In June 2012 comprehensive health-care reform became the law of the land. Do you know how will it affect you? The major provisions will be effective in 2014.
How will health coverage change?
The health-care reform law contains provisions that expand benefits, improve access to health care, and protect the rights of consumers. Here are some of the changes that will apply to most health plans (although some will apply only to new, not existing, coverage).
Changes to employer-sponsored high-deductible health spending accounts aren’t quite so favorable. For example, if you participate in a health flexible spending account, health reimbursement account, health savings account or Archer medical savings account, the cost of over-the-counter drugs not prescribed by your doctor will not be considered a qualified medical expense (an exception applies for insulin). And you’ll pay an increased penalty tax of 20 percent on money you take out of your HSA or Archer MSA that isn’t used for qualified medical expenses. And, beginning in 2013, contributions to health FSAs that are part of a cafeteria plan will be limited to $2,500 per year.
Questions for employers with less than 50 employees
How will Medicare be affected?
If you’re a Medicare beneficiary, you will also see some changes to your coverage. You’ll be covered for most preventive and wellness care expenses without co-payments beginning in 2011. In 2013, if your annual earnings are equal to or more than $200,000 ($250,000 for couples), your Medicare payroll tax will increase by 0.9 percent, and a Medicare tax of 3.8 percent will be applied to some types of investment income, such as rent, capital gains, and annuity payments.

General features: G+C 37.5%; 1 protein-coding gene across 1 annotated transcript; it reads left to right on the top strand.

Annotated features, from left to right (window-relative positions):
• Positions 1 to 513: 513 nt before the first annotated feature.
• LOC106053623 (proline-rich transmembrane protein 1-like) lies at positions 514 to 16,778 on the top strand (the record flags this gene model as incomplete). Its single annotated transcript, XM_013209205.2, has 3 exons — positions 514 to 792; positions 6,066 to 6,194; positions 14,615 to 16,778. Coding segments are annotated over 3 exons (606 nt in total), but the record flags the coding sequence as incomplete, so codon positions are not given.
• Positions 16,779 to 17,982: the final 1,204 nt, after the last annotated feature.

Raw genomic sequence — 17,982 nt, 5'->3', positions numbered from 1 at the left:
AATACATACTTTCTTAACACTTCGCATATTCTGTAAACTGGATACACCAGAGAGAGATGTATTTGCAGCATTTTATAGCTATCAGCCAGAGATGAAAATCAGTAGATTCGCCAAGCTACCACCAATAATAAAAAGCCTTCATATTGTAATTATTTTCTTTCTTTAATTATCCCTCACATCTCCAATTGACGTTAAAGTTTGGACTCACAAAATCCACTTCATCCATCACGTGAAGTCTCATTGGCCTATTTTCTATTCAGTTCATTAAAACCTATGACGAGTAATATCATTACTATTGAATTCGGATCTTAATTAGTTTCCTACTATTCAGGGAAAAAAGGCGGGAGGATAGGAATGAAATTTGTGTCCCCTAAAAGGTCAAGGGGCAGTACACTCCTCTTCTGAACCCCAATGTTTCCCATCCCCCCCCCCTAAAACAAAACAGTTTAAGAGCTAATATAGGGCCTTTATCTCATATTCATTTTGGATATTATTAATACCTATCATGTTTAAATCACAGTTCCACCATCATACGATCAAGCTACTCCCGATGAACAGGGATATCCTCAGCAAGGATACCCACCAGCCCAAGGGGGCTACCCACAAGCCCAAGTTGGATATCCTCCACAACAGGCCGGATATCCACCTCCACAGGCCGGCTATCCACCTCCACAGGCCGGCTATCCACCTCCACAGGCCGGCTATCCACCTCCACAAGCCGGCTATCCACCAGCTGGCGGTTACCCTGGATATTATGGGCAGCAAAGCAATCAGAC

What if you don’t have insurance?
By 2014 you’ll be required to have health insurance or face a tax penalty (some exceptions apply). However, if you don’t have insurance, or if it’s too expensive, the reforms may make it easier for you to get and keep health insurance. By 2014, insurers will have to accept you regardless of your health history, and premiums can only vary based on tobacco use and age, not on health status or gender. If you don’t have access to affordable health insurance through an employer, you’ll be able to purchase coverage through state-based American Health Benefit Exchange.
Premium and cost-sharing subsidies will be available to individuals and families with incomes at or below 400 percent of the Federal Poverty Level, which will help reduce the cost of insurance purchased through an exchange. In addition, Medicaid availability will be expanded to those under age 65 with incomes up to 133 percent of the Federal Poverty Level. Prior to 2014, if you haven’t been able to get insurance for at least six months due to a pre-existing condition, you will be able to purchase insurance through temporary high-risk pools.
Chris Torchiana founded Main Street Tax Advisory of Northern California, LLC, a full service Tax Preparation provider in El Dorado Hills. For more information visit taxplanningguy.com.